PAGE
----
Tuesday, 7 April 2009

Reading in their own time


Not many people understand the idea of letting a child come to reading at their own pace in their own time.

In this culture of "early reading" with pressure to be reading at younger and ever younger ages it is a pretty different concept. But there is tons of research to suggest that the timeline for kids brains being able to read (not just decode words, but understand and enjoy what they are reading) is hugely variable and that to try to get young people to read before their brains have made all the connections they need to is just asking for the process to be frustrating and can actually result in a lifelong dislike of reading and adults who never read for pleasure.

Consider how variable the ages are for babies learning to walk and talk, some so very young, and some much older. But a few years down the road who can tell the early walker from the late walker?

While some kids read on their own very early, ages 3-5 say, others take much longer - brains are extremely complicated beasts and we really know very little about them. But we do know that brains mature at such strikingly different rates that it is not that unusual to be much older when one comes to more mature and complicated thinking, such as the highly complex undertaking of reading on one's own: "The frontal lobe is the final part of the cortex to mature, this maturation occurring between the years 14 to 31 years of age."
And we have many examples that show that these later readers catch up quickly, and often surpass their earlier counterparts in terms of both comprehension and desire, as long as their learning environment was free of stigma and internalized messages of deficiency.

Our family has chosen the route of filling our house with print, reading to our kids, and having rich ongoing conversations with them about all kinds of things, but not actively working on ways to "get them to read".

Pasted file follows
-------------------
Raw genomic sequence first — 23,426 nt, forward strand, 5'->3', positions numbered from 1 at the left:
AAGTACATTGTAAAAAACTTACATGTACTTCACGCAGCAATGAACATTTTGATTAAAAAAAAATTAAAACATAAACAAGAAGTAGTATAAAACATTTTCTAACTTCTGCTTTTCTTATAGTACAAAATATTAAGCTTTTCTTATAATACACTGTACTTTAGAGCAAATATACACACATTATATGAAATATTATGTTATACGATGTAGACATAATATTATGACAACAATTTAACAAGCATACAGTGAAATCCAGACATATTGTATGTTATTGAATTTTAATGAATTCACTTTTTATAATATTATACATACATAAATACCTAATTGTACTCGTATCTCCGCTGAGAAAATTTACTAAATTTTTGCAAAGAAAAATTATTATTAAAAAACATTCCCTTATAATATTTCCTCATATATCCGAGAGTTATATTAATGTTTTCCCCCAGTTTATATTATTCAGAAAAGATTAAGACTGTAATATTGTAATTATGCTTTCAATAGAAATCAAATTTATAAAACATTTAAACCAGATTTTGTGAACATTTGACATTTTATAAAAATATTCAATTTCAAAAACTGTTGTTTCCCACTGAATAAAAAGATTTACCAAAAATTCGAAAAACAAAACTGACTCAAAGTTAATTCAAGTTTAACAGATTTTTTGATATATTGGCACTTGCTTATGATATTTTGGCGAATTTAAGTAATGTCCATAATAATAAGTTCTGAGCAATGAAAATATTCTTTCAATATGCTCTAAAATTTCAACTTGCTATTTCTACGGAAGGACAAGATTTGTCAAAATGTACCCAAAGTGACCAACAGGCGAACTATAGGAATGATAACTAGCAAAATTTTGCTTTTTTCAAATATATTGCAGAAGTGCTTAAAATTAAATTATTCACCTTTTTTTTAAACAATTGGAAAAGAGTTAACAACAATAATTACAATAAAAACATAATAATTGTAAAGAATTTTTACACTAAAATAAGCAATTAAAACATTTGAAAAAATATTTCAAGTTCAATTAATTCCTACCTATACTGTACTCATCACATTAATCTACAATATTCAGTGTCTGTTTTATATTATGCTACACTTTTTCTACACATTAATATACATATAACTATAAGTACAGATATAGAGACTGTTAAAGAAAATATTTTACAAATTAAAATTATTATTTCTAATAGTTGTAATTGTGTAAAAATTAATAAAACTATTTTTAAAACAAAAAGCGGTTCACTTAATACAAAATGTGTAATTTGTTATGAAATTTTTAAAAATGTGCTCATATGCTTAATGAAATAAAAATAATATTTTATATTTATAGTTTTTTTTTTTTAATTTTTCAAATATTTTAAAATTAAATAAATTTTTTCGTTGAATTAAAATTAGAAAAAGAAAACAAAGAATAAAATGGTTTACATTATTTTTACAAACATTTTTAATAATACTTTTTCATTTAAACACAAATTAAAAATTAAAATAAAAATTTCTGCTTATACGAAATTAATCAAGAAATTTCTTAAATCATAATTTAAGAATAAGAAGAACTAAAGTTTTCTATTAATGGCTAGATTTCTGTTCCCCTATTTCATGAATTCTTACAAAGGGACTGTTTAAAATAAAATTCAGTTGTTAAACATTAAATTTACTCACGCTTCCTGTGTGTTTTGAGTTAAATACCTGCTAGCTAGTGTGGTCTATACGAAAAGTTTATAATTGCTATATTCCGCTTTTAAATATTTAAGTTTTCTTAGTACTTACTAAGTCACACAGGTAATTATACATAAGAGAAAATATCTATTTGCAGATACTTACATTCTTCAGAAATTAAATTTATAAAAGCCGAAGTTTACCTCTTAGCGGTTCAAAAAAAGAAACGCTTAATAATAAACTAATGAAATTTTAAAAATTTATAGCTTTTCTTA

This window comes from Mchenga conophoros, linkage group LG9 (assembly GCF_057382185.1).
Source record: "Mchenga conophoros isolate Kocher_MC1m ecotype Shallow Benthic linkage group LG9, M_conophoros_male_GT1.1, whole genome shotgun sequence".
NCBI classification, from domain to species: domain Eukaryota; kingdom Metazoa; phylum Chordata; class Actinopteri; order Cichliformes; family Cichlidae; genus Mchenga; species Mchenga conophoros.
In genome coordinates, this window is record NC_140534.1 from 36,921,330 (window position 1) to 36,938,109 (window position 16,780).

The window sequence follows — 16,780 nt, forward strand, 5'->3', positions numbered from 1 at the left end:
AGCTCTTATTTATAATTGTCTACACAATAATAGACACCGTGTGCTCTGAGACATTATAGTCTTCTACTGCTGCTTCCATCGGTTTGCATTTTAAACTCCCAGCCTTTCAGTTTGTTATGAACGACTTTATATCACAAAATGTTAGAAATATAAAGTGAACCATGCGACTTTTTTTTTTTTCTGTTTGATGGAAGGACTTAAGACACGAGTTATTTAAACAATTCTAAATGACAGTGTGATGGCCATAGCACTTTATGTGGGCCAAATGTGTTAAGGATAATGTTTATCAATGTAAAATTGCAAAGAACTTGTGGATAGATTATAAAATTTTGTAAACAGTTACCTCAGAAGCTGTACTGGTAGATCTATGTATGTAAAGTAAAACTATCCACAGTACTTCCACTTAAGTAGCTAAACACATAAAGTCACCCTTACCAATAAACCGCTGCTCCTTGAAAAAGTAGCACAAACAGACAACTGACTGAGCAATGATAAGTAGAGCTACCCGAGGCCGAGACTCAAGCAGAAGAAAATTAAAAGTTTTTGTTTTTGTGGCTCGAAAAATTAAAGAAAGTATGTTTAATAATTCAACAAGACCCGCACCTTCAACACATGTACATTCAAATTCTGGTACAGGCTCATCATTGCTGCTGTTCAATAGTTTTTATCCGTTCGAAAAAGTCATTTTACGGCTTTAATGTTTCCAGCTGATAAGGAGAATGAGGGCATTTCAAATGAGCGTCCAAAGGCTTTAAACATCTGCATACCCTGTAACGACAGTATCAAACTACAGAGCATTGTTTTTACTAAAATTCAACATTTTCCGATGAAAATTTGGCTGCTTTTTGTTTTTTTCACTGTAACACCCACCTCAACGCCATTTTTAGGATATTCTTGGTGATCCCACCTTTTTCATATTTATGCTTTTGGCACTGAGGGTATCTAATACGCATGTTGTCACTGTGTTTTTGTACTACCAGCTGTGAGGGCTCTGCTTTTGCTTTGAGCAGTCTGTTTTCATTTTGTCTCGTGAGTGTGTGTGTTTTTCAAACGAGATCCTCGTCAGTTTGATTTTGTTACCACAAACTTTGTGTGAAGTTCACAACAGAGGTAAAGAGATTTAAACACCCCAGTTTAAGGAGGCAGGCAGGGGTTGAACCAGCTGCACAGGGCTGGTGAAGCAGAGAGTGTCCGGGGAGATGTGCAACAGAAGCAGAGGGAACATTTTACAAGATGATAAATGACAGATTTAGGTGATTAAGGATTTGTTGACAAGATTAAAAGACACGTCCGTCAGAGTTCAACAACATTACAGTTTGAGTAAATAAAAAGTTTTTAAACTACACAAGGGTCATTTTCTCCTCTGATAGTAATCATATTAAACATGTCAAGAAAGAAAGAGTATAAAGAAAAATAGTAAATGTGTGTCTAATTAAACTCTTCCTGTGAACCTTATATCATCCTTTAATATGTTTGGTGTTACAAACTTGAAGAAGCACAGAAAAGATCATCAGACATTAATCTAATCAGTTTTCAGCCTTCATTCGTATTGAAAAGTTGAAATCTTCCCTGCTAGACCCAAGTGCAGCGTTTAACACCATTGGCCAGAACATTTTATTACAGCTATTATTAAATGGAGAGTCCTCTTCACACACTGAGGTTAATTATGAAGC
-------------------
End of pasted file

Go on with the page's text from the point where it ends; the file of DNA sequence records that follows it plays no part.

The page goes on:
We believe that they will come to it when their brains are ready, whenever that may be. And we certainly don't see this as holding them back. They are not in a school situation where they need to be reading worksheets or something in order to stay busy or "keep up with" the class. We can read with them whenever they need/want us, can help them decode instructions, etc. Their world is filled with print, conversation, reading aloud, notes, lists, audio and music and they use print regularly themselves to communicate and keep track of things that are important to them and I am confident that friends and relations would concede that both Effie and Fergus are able and satisfying conversationalists!

For our kids, some happy by-products of their not-yet reading status are that they are very oral, have fabulous vocabularies, great comprehension (well above their grade level), tell the most amazing stories, have terrific memories and tremendous recall as they are not yet able to go back and "look something up", and they explore and excel at all sorts of inventive things that they might not otherwise do if they were tied to 2 dimensional decoding and someone else's version of a story. So I don't see it at all as a handicap or something they are missing out on.

In terms of the broader definition of literacy, the wider one than simply decoding printed words, my kids perform amazingly. They make connections all over the place, from all kinds of things, not just what is put in front of them to read. And when the time is right for them, they will explode into reading and be at grade level in no time. Happily, and with a huge sense of accomplishment and pride.